2nd September 2007, 04:48 PM #101 wuschel Critical Thinker   Join Date: Aug 2004 Posts: 384 Originally Posted by Earthborn You are assuming that an infinite number of influencing factors add up to an infinite amount of influence. The weird thing about invoking infinity is that you get some weird results. The only way an infinite number of influential factors will not add up to infinite influence is when an infinite number of them is not influential -> in which case they are not influential factors. An infinite amount of very little - regardless of how little - still yields infinity.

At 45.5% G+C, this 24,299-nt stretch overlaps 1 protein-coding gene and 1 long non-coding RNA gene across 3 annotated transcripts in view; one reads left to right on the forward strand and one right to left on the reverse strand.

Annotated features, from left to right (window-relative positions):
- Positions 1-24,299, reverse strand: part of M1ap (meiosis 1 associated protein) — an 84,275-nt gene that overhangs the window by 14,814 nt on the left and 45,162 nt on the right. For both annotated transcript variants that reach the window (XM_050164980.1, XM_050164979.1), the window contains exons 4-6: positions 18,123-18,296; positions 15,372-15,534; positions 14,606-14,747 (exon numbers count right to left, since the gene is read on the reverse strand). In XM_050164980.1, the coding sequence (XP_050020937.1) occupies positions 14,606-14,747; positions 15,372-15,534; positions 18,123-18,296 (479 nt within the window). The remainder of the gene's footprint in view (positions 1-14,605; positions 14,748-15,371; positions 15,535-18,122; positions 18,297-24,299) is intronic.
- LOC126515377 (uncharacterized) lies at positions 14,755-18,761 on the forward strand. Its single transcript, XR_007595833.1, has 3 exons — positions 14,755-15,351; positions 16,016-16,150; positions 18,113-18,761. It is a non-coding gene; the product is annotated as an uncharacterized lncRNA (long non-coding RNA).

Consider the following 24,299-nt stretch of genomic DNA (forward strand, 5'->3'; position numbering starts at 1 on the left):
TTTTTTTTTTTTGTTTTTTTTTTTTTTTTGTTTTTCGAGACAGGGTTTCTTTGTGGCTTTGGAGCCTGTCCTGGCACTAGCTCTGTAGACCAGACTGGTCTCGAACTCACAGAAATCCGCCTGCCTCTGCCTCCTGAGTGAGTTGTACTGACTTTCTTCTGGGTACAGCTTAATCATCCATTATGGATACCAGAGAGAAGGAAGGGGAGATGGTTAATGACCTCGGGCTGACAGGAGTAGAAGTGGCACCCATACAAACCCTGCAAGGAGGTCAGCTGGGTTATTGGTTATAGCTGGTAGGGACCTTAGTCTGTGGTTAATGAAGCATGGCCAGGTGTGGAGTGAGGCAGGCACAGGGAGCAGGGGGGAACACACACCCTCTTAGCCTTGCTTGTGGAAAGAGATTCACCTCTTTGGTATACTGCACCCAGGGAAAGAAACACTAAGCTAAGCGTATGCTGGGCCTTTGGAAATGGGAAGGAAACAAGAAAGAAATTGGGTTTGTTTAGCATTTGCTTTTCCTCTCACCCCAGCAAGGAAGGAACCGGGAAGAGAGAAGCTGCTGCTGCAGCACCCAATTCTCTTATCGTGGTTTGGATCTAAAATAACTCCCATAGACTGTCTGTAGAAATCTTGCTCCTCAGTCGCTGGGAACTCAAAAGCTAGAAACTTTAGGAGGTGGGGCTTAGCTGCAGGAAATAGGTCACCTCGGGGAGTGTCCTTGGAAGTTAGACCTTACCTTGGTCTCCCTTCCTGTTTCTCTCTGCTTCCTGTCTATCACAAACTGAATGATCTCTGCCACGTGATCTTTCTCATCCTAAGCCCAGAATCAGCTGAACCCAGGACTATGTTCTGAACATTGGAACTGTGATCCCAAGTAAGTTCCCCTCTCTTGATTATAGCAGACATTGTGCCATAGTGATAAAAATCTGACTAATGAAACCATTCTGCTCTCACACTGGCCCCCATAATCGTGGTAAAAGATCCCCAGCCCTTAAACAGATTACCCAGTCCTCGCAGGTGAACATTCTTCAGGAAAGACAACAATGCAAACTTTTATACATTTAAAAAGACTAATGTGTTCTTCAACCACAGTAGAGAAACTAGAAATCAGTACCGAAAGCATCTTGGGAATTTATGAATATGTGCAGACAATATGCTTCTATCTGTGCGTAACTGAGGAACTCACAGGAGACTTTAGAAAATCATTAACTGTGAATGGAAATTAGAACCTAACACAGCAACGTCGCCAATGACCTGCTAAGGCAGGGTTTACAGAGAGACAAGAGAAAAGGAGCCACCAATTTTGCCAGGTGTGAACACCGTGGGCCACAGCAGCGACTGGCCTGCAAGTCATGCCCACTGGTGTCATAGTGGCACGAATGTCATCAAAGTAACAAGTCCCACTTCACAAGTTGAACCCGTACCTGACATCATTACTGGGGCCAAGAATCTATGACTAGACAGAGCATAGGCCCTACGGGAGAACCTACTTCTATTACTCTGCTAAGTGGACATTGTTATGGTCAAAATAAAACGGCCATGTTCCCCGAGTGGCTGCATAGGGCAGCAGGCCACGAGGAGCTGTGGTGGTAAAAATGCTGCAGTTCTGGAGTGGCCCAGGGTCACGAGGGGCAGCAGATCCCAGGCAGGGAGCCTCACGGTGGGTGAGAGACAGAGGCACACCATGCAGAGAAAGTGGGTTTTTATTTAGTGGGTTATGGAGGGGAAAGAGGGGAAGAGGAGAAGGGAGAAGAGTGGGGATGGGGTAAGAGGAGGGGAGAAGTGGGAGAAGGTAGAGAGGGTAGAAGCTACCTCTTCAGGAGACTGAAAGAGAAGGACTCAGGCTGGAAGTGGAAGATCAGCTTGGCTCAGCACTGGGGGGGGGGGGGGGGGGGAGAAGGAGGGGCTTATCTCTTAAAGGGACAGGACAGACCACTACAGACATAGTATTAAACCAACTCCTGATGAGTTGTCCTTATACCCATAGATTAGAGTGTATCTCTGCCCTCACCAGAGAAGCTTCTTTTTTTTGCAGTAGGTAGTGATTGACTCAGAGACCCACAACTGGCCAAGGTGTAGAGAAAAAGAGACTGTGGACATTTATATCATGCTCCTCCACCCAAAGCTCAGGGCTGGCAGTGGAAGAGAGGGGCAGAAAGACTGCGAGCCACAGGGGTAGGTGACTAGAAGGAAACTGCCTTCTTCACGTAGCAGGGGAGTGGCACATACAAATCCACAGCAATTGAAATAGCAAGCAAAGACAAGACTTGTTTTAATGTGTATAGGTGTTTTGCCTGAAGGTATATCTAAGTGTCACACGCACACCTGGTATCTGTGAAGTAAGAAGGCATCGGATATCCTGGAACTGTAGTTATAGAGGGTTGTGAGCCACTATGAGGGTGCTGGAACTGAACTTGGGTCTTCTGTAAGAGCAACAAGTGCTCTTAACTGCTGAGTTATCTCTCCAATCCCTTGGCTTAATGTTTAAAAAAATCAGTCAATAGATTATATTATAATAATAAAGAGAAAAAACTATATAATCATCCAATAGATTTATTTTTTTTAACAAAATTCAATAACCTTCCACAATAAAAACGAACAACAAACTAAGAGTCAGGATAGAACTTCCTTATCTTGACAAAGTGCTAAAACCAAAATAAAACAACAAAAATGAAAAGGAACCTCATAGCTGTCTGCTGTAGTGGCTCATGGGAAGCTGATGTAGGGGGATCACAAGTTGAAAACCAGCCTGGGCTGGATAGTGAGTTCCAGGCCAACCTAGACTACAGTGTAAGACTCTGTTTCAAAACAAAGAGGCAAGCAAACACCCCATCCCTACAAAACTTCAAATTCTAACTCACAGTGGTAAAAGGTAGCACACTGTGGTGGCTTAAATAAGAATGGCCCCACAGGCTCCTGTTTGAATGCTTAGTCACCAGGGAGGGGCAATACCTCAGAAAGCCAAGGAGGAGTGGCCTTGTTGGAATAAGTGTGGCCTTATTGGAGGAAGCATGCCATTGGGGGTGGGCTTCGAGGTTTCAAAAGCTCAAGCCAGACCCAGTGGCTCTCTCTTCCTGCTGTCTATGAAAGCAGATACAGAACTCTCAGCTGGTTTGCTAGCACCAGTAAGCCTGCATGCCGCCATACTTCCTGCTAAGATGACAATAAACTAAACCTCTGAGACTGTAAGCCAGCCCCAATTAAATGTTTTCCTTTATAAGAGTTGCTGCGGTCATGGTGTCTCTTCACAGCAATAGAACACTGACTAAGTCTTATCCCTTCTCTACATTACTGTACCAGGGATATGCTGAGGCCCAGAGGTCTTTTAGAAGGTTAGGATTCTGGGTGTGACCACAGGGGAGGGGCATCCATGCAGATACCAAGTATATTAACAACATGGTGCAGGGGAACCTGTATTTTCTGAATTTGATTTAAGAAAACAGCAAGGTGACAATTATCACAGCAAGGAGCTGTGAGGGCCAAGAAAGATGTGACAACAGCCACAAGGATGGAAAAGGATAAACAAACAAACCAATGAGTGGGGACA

2nd September 2007, 07:47 PM #102 Yiab Thinker     Join Date: May 2007 Posts: 191 Originally Posted by Earthborn That is only a problem if you assume that this 750MB is a compressed description of the phenotype, which it is not. A complete description of the organism may not be infinite, but for all intents and purposes it might as well be, because a complete description would necessarily include all environmental influences no matter how small. If it is not infinite, it is at the very least as large as the Universe. Not even as large as the universe. At the very most you can get a complete description of an organism by having all information about everything in the "past" section of its light-bubble (fancy talk for everything that exists in a bubble expanding backwards in time at the speed of light). For example, something that is 1 light year away cannot have influenced an organism which came into existence two days ago. Originally Posted by wogoga A better analogy could be this one:Genetic alphabet, 4 letters Genetic dictionary, 64 words with 21 different meanings A human's genome, 20'500 recipes ...Including recipes which can alter the frequency at which other recipes are implemented and including recipes of sufficient complexity to, given the right combinations of ingredients sitting around, duplicate the recipes themselves. Originally Posted by wogoga From the ontogensis of birds I conclude that information outside the developing egg/embryo cannot have a relevant impact. How should a human embryo scan its environment and profit from this information? The same is valid for the umbilical cord. http://www.pptox.dk/Consensus/tabid/72/Default.aspx Quote: Fetal life and early infancy are periods of remarkable susceptibility to environmental hazards. I have no idea how reliable this source is, but a few very cursory google searches turned up a wide variety of things indicating that environment influences the developing fetus in significant ways, but I didn't see one which looked like a good overview. fetal alcohol syndrome http://en.wikipedia.org/wiki/Phocomelia: Quote: The condition may be inherited or occurs sporadically. It is also connected with prenatal exposure to the anti-nausea drug thalidomide. (emphasis mine) I vaguely recall hearing about hormone imbalances in the womb during particular stages of pregnancy causing a genetically female fetus to become physiologically male or vice versa, but I can't think of anything to type into google for this that wouldn't get rule8'd. Now, I would like to re-quote you to remind you of the claim you actually made here and why the things I've just said are very relevant. Originally Posted by wogoga information outside the developing egg/embryo cannot have a relevant impact. ... The same is valid for the umbilical cord. How can you claim this? Originally Posted by wogoga [size="1"][color="navy"] "The Levinthal paradox is a thought experiment in the theory of protein folding dynamics. In 1969 Cyrus Levinthal noted that, because of the very large number of degrees of freedom in an unfolded polypeptide chain, the molecule has an astronomical number of possible conformations. ... If the protein is to attain its correctly folded configuration by sequentially sampling all the possible conformations, it would require a time longer than the age of the universe to arrive at its correct native conformation." (Wiki) Make it fold any other way. The whole reason that these genes survived over others is because the proteins they coded for naturally curled into these useful shapes. If there were any other shape more natural (remembering that it is constructed by reading alleles and attaching amino acids by use of an intermediate protein) these genes wouldn't have developed. The "information" in use in protein folding is primarily particle physics. Originally Posted by wuschel The weird thing about invoking infinity is that you get some weird results. This is definitely true. For example... Originally Posted by wuschel The only way an infinite number of influential factors will not add up to infinite influence is when an infinite number of them is not influential -> in which case they are not influential factors. An infinite amount of very little - regardless of how little - still yields infinity. This is false. You'd expect that adding together infinitely many non-zero things will always give an infinite result, but it doesn't have to. I'd suggest you look at the works of Zeno (for the wrong conclusions), Newton and Weierstrass to start with (I'm still amazed at how many people are unaware of the existence and/or contents of calculus in this day and age). The simple fact is that you can take infinitely many influences of ever-decreasing but non-zero influence and add them up to a finite influence. To oversimplify: $\sum\limits_{n=0}^{\infty}2^{-n} = 2 < \infty$